For days, protesters objecting to bank profits made on the backs of students, blocked the US Bank branch within the union building. On March 1, the Minneapolis-based bank decided it had seen enough, saying it had been forced to hire a security guard because UCD police, still smarting from the pepper-spraying of protesters, refused to act.
UCD sued for lost revenue in May from a deal that was to have brought in an estimated $3 million earmarked for student services. In the end, though, it was UCD that ended up paying $225,000 to the bank.
Later, 11 students and one professor were charged with misdemeanors of obstructing movement on a street or in a public place and conspiracy to commit a misdemeanor. The accused have pleaded not guilty, but no trial date has been set.
4. “Sweethearts” trial
The 32-year wait for justice ended in November for the families of John Riggins and Sabrina Gonsalves when a Sacramento Superior Court jury convicted Richard Joseph Hirschfield, 63, of the Dec. 20, 1980, kidnap-murders of the 18-year-old UCD sweethearts.
Hirschfield was later recommended to receive the death penalty from a jury who deliberated for just 2 1/2 hours on the matter.
The local couple were abducted and slain after they ushered a performance of the “Davis Children’s Nutcracker.” Their bodies were found two days later in a Folsom-area ravine.
In addition to the investigators and attorneys who worked the case, the victims’ families thanked former Davis Enterprise reporter Joel Davis, whose book about the murders, “Justice Waits: The UC Davis Sweetheart Murders,” rekindled authorities’ interest in the case and led to a cold-hit DNA match more than 20 years after the killings.
5. Davis City Council election
In the end, the 2012 Davis City Council election unfolded as the battle of old vs. new.
And the new won.
The race pitted former Mayor Sue Greenwald and former Council member Stephen Souza, who between them had served 20 years on the council, against three newcomers with only a year’s worth of council experience among them.
On Election Night, Dan Wolk, 34, was the top vote-getter, winning every precinct in Davis. Lucas Frerichs, 32, who touted his broad and deep community involvement, took second in the race and Brett Lee, 46, a relative unknown in the Davis political scene, finished third.
The campaign saw its fair share of drama as well. One month before the election, three Sacramento-based unions financed the distribution of a mailer attacking Greenwald.
The mailer, which featured stock photos of someone being hauled into an ambulance by paramedics, was meant to remind voters of the night Greenwald and former Mayor Ruth Asmundson had gotten into an argument on the dais, leading to Asmundson being rushed to the hospital.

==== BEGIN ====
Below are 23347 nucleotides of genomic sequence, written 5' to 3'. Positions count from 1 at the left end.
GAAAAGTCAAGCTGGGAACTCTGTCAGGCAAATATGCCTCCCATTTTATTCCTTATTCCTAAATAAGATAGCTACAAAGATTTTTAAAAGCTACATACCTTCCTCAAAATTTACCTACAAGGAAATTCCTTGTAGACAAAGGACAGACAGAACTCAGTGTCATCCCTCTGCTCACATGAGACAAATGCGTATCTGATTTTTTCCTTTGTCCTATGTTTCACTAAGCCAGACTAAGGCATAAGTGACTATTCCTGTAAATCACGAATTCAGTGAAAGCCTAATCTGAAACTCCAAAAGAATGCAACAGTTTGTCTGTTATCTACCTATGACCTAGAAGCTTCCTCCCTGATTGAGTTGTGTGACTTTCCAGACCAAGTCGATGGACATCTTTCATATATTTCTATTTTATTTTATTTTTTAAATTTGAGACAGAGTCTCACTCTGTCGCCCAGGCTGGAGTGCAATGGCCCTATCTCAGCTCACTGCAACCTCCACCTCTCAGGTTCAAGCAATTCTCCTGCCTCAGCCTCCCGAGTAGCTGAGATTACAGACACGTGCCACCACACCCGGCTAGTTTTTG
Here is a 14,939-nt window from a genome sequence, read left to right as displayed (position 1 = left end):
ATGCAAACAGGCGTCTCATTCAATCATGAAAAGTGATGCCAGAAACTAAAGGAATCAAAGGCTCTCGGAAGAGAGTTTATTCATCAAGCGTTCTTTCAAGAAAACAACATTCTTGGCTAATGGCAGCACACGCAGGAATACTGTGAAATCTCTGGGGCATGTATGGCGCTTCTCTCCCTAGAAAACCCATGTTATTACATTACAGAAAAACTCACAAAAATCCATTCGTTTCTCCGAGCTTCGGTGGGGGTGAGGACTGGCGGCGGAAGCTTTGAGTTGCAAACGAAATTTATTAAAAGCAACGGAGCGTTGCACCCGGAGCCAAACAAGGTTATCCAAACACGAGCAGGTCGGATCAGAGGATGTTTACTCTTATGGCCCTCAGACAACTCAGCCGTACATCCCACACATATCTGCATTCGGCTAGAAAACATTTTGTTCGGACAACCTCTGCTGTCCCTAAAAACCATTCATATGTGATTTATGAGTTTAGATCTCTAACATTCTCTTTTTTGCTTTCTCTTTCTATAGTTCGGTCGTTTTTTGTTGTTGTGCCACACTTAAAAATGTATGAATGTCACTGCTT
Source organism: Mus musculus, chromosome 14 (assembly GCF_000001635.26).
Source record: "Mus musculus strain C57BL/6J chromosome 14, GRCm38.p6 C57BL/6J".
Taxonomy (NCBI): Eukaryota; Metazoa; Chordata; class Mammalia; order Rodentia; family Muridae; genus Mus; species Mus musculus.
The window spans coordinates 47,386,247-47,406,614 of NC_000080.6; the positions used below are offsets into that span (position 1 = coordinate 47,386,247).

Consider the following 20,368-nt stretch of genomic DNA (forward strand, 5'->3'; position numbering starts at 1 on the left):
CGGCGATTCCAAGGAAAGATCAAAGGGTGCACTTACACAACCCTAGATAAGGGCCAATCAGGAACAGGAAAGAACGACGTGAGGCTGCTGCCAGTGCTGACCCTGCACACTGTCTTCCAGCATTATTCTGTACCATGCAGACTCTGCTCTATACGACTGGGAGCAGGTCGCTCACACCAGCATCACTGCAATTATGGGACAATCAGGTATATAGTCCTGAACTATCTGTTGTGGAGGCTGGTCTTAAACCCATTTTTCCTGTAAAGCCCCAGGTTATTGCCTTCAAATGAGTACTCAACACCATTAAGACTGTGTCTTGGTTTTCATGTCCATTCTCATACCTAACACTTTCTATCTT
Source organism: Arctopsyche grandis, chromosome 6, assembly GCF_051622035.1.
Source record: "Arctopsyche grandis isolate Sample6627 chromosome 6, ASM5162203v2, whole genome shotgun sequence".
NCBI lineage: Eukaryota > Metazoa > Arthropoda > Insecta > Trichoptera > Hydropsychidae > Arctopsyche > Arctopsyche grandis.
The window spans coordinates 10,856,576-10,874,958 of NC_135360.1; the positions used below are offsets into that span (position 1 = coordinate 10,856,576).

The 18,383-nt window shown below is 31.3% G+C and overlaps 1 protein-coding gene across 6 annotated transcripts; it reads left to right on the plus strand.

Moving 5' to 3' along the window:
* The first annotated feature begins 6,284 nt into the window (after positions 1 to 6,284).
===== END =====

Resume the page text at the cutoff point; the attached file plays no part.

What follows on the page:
6. Economic development
The idea that the city of Davis is an unfriendly place to open a business absorbed a crushing blow this year when Mori Seiki, a Japanese tool manufacturing company with facilities around the world, decided to build its first plant in the United States right here in town.
In November, the company officially opened its brand-new, 200,000-square-foot facility on Second Street with a ribbon-cutting event that was teeming with excitement over what Mori Seiki means not only for Davis, but for the region.
The hope is that if an international corporation can see Davis as an attractive place to operate a large-scale business, then others will follow suit.
Meanwhile, as city leaders hope to draw more companies like Mori Seiki to town, Davis also notched several major economic development accomplishments in 2012.
The city teamed up with Davis Roots, a new start-up tech-business accelerator, that helps budding companies get on their feet. The idea is that once they’re stable, they’ll move out of the city’s Hunt-Boyer Mansion into business space in Davis and give the local economy a boost.
The City Council also contracted with William McDonough + Partners, a Bay Area design and planning consulting firm, to develop a road map for Davis on how to build a sustainable economy based on its access to UCD and existing local businesses.
7. Fatal crash
Three people were killed and seven others injured on the blistering hot afternoon of July 11 when a pickup truck collided head-on with a bus registered to United Cerebral Palsy of Greater Sacramento on County Road 102 north of Davis.
The crash claimed the lives of Davis resident Sara Johnson Moss, 35, a caretaker aboard the bus, and Laura Sue Weiderholt, a 48-year-old UCP client, who succumbed to her injuries two days later. The driver of the pickup, Woodland resident Jeffery Richard Rivas, 52, also died at the scene.
Several weeks after the crash, the California Highway Patrol announced that Rivas had been texting and under the influence of methamphetamine, which had caused his truck to veer into the oncoming lane so quickly that the driver of the UCP bus had virtually no time to react.